Dr. Jeremy J. Siegel: The Future for Investors

Award-Winning Russell J. Palmer Professor
of Finance delivers Alumni Weekend
lecture based on new book to capacity audience
Rationale for best returns in stocks

This a summary of Professor Siegel’s comments drawn from the lecture and his latest book, The Future for Investors Why the Tried and True Triumphs over the Bold and New. This follows his earlier bestseller, Stocks for the Long Run.

These notes are courtesy of Fred Wolgel, Esq., WG’85, President of the Wharton Club of Houston. We greatly appreciate Fred's help in sharing with us the essence of Dr. Siegel's remarks delivered recently to a capacity audience in Philadelphia.


The Verdict of History

In the late 1980’s and early 90’s, Prof. Siegel did his research on real returns, i.e. returns measured after taking inflation into account. A dollar invested in stocks in 1801 would be $649,000 today; gold had almost a zero return. A dollar would be 6 cents, a 94% decline in value. Bonds went to $1090, and Treasury bills went to $294.

The asset class of stocks has the greatest volatility in the short run, but in the long run has remarkable consistency. He draws a trend line. When you are above the trend line, you are at risk to revert to the trend line. The best returns are when you are under the trend line. Today we are 5% under the trend line, so now is a good time to be in stocks.

He looked at annual stock market returns, after inflation, with dividends reinvested. From 1802 to 2004, the average annual return after inflation, on a diversified basket of stocks is 6.8%. That means on average your portfolio will double every ten years. The worst negative period was 1966-1981, down .4%. He calls it “mean reversion of equity returns” – volatile in short run, mean reverting in the long run. There are some pretty long periods of time when you are not between 6.5 and 7%.

The 80’s and 90’s were the greatest bull market of the past 200 years. From 1982-1999, returns averaged 13.6%/year, almost double the long run average. If you go from 1984-2004, it was 9.3%.

Bond returns for the same 200+ year period of 1802 – 2004 was 3.5%. Since the end of World War II, the average real return from 1946 to 2004 has been 1.5%. Bonds have been 7.2% for 1984-2004, meaning bonds are a very bad bet for the near term, as they are above the trend line.

The risk (volatility) of stocks is 18% in one year, about 9% for stocks and 6% for Treasury bills. But if your holding period increases, the risk profile changes remarkably. By ten years stocks are only slightly higher than bonds, and by 20 years bonds are riskier than stocks, and by 30 years the gap is even wider (though still not very large).

TIPPS (inflation protected) bonds have zero risk, but they only give you 1.6% return over inflation.

Professor Siegel’s New Book, The Future for Investors:
Why the Tried and True Triumphs over the Bold and New

Two questions that he repeatedly got over the years: 1. which stocks for the long run? The easy answer: index your portfolio.

The second question: 2. what happens when all the baby boomers retire and sell all their stocks?

On the first question, which stocks, he looked at 50 years of data for individual stocks. Suppose on Sept 1 1950, you had to pick between two stocks: Standard Oil of New Jersey, and IBM. What will it look like 50 years later? In 1950 it was before IBM had its huge growth, as they hadn’t started into computers.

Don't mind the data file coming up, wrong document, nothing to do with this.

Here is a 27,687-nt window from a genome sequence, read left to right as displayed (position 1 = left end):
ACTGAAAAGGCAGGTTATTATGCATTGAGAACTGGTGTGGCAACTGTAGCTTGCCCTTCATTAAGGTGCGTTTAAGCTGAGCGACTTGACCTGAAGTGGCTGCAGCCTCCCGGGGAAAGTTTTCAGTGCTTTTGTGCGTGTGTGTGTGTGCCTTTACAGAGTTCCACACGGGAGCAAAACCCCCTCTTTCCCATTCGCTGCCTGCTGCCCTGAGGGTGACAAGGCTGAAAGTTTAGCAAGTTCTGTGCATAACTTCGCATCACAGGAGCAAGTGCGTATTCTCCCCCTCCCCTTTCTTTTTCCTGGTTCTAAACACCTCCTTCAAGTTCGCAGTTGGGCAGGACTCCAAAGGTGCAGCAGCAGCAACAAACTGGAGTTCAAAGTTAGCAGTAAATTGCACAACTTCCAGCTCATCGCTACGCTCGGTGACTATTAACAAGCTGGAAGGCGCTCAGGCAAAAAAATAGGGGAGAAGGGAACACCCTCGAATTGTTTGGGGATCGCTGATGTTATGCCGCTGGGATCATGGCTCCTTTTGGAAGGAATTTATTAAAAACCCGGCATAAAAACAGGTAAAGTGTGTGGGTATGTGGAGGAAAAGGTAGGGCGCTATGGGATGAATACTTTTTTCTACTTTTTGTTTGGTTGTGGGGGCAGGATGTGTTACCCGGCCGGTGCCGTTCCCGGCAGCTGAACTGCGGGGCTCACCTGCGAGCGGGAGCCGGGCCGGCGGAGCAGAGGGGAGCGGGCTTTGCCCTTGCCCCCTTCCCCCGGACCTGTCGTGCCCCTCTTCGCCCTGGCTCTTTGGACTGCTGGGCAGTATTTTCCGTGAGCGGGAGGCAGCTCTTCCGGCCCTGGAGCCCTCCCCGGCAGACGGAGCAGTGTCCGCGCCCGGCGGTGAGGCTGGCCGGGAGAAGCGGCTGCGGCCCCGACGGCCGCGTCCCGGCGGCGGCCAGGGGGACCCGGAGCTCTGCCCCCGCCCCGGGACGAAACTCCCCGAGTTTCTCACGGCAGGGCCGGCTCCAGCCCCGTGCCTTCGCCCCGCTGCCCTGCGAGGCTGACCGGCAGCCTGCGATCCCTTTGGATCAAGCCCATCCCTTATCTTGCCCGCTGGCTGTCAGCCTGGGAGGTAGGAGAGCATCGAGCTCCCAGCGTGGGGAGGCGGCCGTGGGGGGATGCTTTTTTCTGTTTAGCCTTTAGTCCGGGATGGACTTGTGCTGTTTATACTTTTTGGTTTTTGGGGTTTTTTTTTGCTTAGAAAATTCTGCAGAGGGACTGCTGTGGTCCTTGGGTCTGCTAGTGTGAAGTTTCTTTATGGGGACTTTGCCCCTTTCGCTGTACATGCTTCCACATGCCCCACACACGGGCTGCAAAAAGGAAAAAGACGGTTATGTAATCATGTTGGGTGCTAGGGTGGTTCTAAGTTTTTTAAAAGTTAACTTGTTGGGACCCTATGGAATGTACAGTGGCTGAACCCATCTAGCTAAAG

Growth measures: Revenue. Who did better? IBM, 12.46%/year versus 8.35% year for Standard Oil.

EPS: 11.39% for IBM versus 7.01% for Standard Oil.

Market value: 12.17% IBM, 9.37% Standard Oil.

So which had the best return? The winner is Standard Oil of New Jersey (now ExxonMobil). IBM wins every category EXCEPT the one that matters most: on valuation, the stock price. On average PE ratio, IBM’s PE ratio is 26.92 and Standard Oil has a 12.81 PE ratio. On average dividend yield, IBM is 2.24% and Standard Oil is 5.01%. So Standard Oil is the big winner.

Through dividends and reinvestment of dividends in additional shares, one would have accumulated 15 times the number of original shares of Standard Oil, while one would have accumulated only 3 times the number of original shares of IBM. So even though the market value of IBM went up faster, the individual shareholder did better with Standard Oil, because he now owned more shares.

The top performing companies were, in order of annual returns are: 1. Kraft 15.47% annual return; 2. Reynolds Tobacco 15.16%, 3. Standard Oil 14.42%, 4. Coca Cola 14.33%.

All of these companies are doing the same thing now that they were doing fifty years ago. All of them have more than 50% of their sales outside the U.S.

How do these returns compare to the total market? Total Market return: 11.42% (I think this is before inflation, i.e. nominal, not real return).

Notice also these companies do business in the addictive “C’s”: Calories, Cigarettes, Cars, Caffeine and Cocaine. One of the original ingredients of coca cola was cocaine, but of course they took that out very early on. It still has caffeine as an ingredient.

What happened to the ORIGINAL S&P 500 originally formulated in 1957?

The S&P adds about 20 companies a year (they have to because of mergers, companies going out of business, etc). Cites a book called Creative Destruction by Richard Foster and Sara Kaplan from McKinsey in 2001. “New companies generate higher levels of total return to shareholders than do the older survivors. For example if the S&P 500 were today made up of only those companies that were on the list when it was formed in 1957, the overall performance would have been significantly less.”

Jeremy Siegel got a bunch of students to look at the data. He took the original 500 companies and traced what happened to them and their return. What if you bought those 500 companies and held onto them for 50 years, always reinvesting the dividends. How many of the original 500 stayed the same (maybe a different name but still the same) – 125. Plus merged firms (92) plus companies that went private and then reissued from privatization (11), which what he calls the Direct Descendants Portfolio = 228. That number plus 111 Spin-offs, which he calls Total Descendants Portfolio = 339.

He uses as a benchmark the S&P 500 (not the original S&P 500, but the evolved S&P 500). This has a return of 10.85%. Compare that to: The Total Descendants = 11.40% return, Direct Descendants = 11.35% and Survivors Portfolio = 11.31%.